Welcome To Wondergut – Part Of The Gut Microbiome Revolution.
There is so much information at a scientific level now, about the intimate connection between the 40 trillion or so microbes inhabiting our gut and our general wellbeing on a physical, mental and emotional level. They are part of who we are and they communicate with our brain in a number of ways, including via the vagus nerve. Our microbes are telling our brain how we are and our brain is acting on the information; it is not just the brain issuing its dictat from its ivory skull tower.
Whilst I am the first to acknowledge that behaviour change is not easy or straightforward, if we have the right information and the right motivation, we can do so much to support our microbial tribe. By knowing what supports them and what hijacks them and making some small changes to our every-day lives, we can make a measurable difference to our health on every level.
I am here to help bridge the information gap. Not everyone wants to trawl through research papers and reference books about the insides of our guts. We nevertheless want to live our best lives and help our loved ones do the same. I am going to do the reading for you and pass on what I am learning.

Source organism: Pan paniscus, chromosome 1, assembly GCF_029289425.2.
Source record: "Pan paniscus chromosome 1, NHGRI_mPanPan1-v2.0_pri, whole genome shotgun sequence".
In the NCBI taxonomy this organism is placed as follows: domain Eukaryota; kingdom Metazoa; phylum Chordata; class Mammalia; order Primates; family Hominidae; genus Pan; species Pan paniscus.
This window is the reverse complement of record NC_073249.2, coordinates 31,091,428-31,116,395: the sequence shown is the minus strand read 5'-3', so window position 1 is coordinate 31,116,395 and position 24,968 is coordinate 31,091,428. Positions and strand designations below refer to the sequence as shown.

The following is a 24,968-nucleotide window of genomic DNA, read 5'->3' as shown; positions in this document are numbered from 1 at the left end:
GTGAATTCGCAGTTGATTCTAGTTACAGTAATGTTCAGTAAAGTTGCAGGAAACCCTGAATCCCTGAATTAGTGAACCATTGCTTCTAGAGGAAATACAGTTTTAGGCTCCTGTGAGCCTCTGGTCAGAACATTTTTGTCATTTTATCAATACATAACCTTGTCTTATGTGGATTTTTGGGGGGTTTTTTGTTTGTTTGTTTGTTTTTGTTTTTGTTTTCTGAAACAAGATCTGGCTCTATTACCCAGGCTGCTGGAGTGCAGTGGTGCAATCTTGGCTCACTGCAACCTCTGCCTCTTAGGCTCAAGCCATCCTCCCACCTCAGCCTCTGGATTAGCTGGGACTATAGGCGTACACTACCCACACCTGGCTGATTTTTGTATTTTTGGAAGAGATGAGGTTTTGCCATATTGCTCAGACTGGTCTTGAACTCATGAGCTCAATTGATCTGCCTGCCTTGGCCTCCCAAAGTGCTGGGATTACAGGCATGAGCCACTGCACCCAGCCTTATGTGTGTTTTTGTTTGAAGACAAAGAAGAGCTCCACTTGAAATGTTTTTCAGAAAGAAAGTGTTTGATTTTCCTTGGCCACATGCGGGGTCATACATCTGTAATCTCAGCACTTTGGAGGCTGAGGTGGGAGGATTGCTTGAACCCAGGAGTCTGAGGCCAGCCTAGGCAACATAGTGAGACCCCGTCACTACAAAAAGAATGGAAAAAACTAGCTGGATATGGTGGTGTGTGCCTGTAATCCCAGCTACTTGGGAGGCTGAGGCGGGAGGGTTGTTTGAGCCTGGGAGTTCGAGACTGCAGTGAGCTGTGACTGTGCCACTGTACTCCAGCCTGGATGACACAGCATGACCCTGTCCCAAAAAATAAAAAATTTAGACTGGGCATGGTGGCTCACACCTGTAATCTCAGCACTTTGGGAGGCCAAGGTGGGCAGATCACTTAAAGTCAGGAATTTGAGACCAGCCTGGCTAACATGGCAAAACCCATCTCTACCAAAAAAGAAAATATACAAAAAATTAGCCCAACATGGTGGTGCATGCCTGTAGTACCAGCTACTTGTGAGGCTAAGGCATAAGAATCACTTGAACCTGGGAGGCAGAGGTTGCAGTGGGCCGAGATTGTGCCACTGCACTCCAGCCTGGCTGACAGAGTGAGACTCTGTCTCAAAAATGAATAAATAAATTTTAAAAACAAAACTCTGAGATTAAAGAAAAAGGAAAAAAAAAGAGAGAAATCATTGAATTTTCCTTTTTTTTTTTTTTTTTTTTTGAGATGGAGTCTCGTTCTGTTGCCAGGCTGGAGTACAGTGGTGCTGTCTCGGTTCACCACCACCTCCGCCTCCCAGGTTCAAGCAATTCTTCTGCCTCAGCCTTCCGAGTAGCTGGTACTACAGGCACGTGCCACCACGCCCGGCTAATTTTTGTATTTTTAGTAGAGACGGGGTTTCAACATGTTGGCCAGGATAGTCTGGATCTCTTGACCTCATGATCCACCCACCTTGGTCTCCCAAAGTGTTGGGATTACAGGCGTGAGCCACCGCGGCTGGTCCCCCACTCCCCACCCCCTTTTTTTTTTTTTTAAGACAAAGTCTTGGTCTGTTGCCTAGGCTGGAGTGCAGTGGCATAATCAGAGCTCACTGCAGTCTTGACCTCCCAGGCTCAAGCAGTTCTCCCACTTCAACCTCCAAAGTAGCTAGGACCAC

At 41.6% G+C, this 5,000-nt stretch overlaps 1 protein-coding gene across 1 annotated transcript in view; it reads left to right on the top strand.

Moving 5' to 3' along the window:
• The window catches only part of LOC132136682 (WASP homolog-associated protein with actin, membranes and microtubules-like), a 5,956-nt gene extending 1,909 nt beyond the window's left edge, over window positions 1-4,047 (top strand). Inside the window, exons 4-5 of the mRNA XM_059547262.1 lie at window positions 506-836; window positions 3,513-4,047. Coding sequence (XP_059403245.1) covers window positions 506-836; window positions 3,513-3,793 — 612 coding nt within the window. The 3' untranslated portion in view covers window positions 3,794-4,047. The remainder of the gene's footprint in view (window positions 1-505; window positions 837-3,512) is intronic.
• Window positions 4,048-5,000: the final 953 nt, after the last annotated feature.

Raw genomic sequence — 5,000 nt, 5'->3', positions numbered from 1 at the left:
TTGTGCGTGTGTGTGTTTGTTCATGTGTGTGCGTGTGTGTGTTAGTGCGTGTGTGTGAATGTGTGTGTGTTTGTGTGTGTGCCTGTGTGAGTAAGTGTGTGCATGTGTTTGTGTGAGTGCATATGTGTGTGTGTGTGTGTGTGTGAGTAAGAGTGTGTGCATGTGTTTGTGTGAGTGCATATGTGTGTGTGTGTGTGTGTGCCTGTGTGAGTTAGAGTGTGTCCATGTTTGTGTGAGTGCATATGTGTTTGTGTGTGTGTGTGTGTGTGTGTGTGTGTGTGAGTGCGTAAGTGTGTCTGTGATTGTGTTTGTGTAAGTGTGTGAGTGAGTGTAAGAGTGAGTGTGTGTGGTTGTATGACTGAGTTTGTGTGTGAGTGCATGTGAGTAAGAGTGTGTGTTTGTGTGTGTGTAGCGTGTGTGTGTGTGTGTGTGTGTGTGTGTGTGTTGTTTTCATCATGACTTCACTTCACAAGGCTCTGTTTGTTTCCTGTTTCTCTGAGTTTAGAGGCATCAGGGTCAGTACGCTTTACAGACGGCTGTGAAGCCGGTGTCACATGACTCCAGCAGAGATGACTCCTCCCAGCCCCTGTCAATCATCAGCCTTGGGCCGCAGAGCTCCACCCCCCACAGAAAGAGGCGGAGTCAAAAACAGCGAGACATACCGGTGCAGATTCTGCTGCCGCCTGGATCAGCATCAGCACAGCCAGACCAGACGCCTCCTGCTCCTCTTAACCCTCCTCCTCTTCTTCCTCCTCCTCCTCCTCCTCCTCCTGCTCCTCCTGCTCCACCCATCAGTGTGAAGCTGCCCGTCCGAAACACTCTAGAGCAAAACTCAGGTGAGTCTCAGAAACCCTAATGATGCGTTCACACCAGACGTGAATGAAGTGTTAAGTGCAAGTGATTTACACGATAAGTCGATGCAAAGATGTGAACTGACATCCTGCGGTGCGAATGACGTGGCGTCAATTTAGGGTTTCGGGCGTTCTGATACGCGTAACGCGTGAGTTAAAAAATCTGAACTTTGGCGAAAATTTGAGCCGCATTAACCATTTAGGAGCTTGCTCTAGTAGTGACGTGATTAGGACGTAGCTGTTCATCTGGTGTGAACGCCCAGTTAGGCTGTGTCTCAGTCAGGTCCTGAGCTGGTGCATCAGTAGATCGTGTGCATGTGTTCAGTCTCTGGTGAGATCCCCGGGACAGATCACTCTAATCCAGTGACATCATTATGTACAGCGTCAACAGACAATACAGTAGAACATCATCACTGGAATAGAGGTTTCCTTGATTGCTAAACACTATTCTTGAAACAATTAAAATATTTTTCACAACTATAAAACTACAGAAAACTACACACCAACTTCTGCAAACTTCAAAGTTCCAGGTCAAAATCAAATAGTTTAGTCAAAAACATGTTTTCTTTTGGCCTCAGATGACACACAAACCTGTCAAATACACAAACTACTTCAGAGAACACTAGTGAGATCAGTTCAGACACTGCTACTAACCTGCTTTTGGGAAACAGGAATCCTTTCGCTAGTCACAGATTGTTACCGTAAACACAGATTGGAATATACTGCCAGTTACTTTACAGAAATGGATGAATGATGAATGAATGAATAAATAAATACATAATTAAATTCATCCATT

The juicy stuff is here on the website, but there are snippets on facebook, twitter and instagram too. And, importantly, I can give talks about the gut microbiome as well Fermenting Forays, on which you will learn how to make fermented foods and drinks yourself. If this might be useful to you, follow this link.
Oh, and if you are interested in the bacteria represented on our background page – they are Ruminococcus, Akkermansia muciniphila, Bifidobacterium longum, Roseburia intestinalis & Helicobacter pylori. I chose these because, having had stool samples done on the Webster family, we all have the first 4 within us. I added Helicobacter pylori because it is a bit of a Jekyll and Hyde (or in bacterial language, a pathobiont). It can cause us trouble but it can also do us good. I think it is important to remember that there are no “good” or “bad” bacteria – just bacteria doing their thing and their consequences upon us are likely, in many cases, to be more complicated than just good or bad. Helicobacter pylori is a salutory reminder of this.